Many Wi-Fi network administrators decide to disable SSID broadcasts. They do this, in part, in an attempt to hide their network from uninvited users. The common belief behind it is that if the network name is not being broadcast, it is harder for an attacker to find the network.
Nothing could be farther from the truth. Finding the name for a non-broadcasting Wi-Fi network is, with one exception, almost as easy as finding the name for any other Wi-Fi network. I’m demonstrating one easy method to do it here.
Using Kali Linux to Find Hidden Wi-Fi Networks
I’ll use Kali Linux for this example. Kali is currently the single best penetration testing and security tool available, as it contains most every tool I could want in a minimalist operating system. I’m running Kali Linux with Debian kernel 3.18.0 on a Lenovo X230 laptop. I’m also using the built-in Intel wireless NIC, so I don’t need any third-party or custom hardware. This is the network hardware showing the Intel WNIC assigned to WLAN0 and not associated with an access point:
Figure 1. The Intel WNIC is waiting to do my bidding.
I only need to execute two commands. The first one is airmon-ng start wlan0:
Figure 2. The Intel WNIC is ready to rumble!
I can safely ignore the warning about process interference for this example. If I wanted wireless networking to work consistently, I might have to kill those processes. But they usually don’t interfere with scanning for hidden networks. The result of this command is that I have a new interface, mon0, assigned as a monitor mode port for wlan0 (the WNIC).
Before the next step I usually scan to determine the Wi-Fi channel my target is using. This is a purely optional step, as I can scan all channels until I succeed. Identifying the channel can be done with a variety of tools, including the tool I use next, and will be the topic of a future blog. For this example, my target access point is on channel 11 (2.462 GHz).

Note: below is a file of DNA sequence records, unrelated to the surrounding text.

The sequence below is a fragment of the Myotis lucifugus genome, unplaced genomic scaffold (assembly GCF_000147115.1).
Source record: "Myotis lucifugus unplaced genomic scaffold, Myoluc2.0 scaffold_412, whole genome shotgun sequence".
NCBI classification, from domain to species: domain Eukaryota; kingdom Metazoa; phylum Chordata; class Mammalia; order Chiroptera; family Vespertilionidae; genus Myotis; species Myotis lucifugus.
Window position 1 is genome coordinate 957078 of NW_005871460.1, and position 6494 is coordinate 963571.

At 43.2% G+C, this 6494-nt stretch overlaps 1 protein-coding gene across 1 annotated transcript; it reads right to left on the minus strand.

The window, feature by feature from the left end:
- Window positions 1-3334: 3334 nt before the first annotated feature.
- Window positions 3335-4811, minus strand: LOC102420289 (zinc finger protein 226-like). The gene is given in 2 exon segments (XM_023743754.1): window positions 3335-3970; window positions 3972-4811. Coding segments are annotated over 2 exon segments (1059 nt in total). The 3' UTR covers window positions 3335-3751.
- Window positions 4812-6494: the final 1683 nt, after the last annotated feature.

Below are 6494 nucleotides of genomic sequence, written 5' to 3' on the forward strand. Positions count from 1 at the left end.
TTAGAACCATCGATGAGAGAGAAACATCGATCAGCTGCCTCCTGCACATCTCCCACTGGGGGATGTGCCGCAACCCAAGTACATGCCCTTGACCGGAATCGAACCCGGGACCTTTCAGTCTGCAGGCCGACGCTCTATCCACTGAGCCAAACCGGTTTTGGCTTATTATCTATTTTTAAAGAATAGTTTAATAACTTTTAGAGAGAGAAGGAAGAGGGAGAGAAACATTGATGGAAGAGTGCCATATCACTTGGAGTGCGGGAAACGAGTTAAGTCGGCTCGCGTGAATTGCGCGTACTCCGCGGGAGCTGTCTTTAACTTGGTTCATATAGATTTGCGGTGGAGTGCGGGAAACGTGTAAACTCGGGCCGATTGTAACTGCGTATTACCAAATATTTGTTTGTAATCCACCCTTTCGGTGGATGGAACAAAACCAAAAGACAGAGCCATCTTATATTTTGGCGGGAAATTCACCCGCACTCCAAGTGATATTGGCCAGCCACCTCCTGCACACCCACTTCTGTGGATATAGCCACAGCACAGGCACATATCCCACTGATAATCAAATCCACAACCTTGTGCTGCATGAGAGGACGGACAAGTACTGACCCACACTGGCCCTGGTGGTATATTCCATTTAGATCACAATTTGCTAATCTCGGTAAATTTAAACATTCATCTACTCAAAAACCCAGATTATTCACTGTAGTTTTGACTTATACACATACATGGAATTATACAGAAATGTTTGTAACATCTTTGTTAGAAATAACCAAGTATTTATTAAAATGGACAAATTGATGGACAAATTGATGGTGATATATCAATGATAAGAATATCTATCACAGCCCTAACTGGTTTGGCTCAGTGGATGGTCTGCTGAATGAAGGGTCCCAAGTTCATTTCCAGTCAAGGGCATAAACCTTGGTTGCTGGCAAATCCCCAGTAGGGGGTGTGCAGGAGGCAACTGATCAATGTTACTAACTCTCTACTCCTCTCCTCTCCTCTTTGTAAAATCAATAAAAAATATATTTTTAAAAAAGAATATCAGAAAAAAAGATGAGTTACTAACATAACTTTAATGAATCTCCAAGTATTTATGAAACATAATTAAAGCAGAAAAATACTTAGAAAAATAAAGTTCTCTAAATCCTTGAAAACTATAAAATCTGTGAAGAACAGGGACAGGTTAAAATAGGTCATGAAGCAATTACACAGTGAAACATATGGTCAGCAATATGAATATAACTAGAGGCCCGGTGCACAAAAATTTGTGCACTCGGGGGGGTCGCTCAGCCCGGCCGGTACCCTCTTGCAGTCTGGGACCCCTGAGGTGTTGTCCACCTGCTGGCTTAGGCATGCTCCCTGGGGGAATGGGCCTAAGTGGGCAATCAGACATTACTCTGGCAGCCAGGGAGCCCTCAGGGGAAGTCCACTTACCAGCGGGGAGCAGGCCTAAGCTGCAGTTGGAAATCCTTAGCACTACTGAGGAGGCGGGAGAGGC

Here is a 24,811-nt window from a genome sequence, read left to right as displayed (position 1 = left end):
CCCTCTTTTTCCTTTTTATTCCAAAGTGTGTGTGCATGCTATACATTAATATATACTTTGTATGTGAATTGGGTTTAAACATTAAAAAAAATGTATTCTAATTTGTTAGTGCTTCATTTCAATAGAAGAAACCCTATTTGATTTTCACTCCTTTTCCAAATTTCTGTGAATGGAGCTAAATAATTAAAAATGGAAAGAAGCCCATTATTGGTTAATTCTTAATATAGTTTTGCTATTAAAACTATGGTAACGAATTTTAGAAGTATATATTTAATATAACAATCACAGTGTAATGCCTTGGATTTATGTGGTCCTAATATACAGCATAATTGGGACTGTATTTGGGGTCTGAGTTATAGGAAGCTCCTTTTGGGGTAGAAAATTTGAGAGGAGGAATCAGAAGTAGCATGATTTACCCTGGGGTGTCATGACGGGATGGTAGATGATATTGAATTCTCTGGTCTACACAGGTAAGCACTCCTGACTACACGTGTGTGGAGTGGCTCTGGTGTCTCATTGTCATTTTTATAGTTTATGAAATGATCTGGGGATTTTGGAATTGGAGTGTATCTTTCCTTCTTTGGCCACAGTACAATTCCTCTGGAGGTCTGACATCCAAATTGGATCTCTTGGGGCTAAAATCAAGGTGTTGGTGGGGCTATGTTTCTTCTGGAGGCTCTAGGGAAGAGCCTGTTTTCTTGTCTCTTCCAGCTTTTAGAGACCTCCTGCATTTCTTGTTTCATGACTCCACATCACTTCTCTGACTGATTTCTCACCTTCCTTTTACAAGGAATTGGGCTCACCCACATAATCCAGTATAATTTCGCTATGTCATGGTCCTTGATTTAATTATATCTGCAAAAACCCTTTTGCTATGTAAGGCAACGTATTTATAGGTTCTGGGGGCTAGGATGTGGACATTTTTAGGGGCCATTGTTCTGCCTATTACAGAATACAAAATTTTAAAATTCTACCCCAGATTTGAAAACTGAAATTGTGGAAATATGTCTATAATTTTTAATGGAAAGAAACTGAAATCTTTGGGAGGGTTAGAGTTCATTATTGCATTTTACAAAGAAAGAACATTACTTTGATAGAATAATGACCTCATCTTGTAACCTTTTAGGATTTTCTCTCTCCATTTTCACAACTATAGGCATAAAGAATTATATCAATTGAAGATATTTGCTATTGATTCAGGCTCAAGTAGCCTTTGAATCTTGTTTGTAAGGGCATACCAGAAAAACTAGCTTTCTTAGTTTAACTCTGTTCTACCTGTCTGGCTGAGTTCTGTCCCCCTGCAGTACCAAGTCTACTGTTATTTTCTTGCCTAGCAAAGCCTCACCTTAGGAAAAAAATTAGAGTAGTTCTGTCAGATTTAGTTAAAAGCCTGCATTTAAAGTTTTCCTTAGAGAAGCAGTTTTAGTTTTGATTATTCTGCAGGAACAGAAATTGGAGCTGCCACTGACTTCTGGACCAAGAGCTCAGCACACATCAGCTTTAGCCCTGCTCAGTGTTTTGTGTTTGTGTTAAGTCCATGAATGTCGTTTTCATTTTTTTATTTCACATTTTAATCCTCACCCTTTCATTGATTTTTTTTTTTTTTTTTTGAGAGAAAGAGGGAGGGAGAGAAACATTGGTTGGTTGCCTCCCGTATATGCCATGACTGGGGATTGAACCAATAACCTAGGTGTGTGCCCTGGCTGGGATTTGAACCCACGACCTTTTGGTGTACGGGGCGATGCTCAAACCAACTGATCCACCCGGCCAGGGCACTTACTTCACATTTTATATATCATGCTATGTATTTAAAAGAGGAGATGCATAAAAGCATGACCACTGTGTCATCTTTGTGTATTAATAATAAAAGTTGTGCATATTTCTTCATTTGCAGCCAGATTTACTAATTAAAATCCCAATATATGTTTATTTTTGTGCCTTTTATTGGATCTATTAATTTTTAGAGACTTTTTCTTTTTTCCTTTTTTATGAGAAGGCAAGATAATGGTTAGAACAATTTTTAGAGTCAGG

Now I fire off the process by executing airodump-ng –c 11 mon0 as shown:
Figure 3. Invisible airwaves crackle with life.
I can already see several wireless network names in the ESSID column. The target network is there as well. But since the name is currently hidden, it appears as <length: 0>. I know it’s the target based on the BSSID, or MAC address, matching my reconnaissance data. I see more than one <length: 0> entry, and each of those represent a separate Wi-Fi network that is not broadcasting its name.
Now I need to wait. Whenever a client connects or reconnects to this network, the access point sends its ESSID in the clear as part of the wireless association handshake. Sure, I could force clients to disconnect and reconnect through a denial of service attack, but that’s more aggressive than I want to be for this penetration test. As long as one client is connected, the reconnection will eventually occur. And the more clients that are connected, the less time I need to passively wait before…
Figure 4. Drop the mic, I’m done.
Note that airodump-ng has been running for 2 minutes as shown at the top left of the window. I see several more networks, some of which were previously hidden. My example SSID is Haxx0r, shown as the second one on the list. Of additional interest is the fact that I don’t see the names of the networks that have both minimal traffic and hidden names. That’s the primary flaw in this technique – if there are no clients an no traffic on the wireless network, getting the name will prove difficult. Luckily, that doesn’t come up very often.
Mike Danseglio teaches Security classes at Interface Technical Training. His classes can be attended in Phoenix, Arizona or online from anywhere in the world with RemoteLive.
- CISSP (Certified Information Systems Security Professional)
- Certified Ethical Hacking and Countermeasures v8
- Computer Hacking Forensic Investigator – CHFI v8
- CompTIA Security + Certification Skills